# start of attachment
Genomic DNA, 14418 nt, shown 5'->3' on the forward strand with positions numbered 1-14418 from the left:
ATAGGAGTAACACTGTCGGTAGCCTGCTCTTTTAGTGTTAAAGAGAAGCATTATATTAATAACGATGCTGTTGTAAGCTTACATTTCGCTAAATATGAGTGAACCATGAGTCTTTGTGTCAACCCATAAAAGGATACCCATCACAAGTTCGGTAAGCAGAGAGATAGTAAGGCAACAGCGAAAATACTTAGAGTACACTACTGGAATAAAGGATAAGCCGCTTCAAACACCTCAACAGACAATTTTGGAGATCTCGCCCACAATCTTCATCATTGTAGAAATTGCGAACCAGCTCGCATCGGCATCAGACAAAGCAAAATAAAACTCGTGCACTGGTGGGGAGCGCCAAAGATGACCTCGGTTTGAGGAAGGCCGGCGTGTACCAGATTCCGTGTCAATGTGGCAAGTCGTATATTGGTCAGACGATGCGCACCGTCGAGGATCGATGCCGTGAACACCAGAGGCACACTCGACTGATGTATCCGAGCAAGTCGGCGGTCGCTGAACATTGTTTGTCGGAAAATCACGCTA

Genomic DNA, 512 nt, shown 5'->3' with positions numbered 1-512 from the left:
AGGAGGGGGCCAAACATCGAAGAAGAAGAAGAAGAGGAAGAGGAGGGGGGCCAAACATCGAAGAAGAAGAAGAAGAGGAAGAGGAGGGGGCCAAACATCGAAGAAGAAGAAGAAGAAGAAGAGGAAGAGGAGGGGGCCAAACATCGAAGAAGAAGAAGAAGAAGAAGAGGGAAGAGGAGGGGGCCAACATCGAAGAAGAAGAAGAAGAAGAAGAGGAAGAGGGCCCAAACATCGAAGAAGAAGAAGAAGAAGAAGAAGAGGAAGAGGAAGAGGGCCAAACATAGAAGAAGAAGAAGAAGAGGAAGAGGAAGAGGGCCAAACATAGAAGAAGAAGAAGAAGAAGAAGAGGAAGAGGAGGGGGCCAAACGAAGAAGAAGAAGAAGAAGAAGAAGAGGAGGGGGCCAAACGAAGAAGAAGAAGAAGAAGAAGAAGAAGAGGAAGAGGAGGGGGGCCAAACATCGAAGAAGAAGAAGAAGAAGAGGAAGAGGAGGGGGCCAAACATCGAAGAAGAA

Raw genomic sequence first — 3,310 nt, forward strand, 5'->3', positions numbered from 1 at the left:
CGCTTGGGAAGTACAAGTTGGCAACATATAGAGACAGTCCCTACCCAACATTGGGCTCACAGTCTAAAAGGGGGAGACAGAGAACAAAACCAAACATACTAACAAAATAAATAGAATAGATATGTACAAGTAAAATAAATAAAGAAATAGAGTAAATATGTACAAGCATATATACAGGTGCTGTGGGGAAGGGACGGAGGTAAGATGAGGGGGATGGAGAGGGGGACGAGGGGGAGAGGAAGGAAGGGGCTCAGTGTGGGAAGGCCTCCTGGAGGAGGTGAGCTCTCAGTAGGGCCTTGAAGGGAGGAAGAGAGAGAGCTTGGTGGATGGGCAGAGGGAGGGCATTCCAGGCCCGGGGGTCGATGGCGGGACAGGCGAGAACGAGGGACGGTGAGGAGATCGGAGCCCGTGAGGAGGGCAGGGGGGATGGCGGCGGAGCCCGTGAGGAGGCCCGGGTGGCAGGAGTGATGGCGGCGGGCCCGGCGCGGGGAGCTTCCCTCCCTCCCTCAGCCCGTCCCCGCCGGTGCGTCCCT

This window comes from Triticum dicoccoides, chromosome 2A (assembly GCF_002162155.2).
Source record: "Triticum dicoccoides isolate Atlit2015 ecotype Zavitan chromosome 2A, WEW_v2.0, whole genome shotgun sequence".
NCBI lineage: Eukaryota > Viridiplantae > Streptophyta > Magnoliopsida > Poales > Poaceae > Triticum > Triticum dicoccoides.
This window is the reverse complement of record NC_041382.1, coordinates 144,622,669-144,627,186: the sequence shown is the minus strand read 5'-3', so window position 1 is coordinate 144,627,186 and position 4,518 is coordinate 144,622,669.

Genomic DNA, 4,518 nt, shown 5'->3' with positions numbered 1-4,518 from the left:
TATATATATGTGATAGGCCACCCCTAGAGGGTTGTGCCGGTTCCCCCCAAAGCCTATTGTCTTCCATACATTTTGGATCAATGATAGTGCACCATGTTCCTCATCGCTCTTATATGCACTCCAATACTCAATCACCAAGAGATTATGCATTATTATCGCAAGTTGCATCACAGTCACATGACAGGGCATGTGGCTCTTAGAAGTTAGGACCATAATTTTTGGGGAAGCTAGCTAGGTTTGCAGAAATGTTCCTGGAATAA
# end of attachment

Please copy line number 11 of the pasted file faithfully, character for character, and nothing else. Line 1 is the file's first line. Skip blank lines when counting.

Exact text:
Genomic DNA, 4,518 nt, shown 5'->3' with positions numbered 1-4,518 from the left: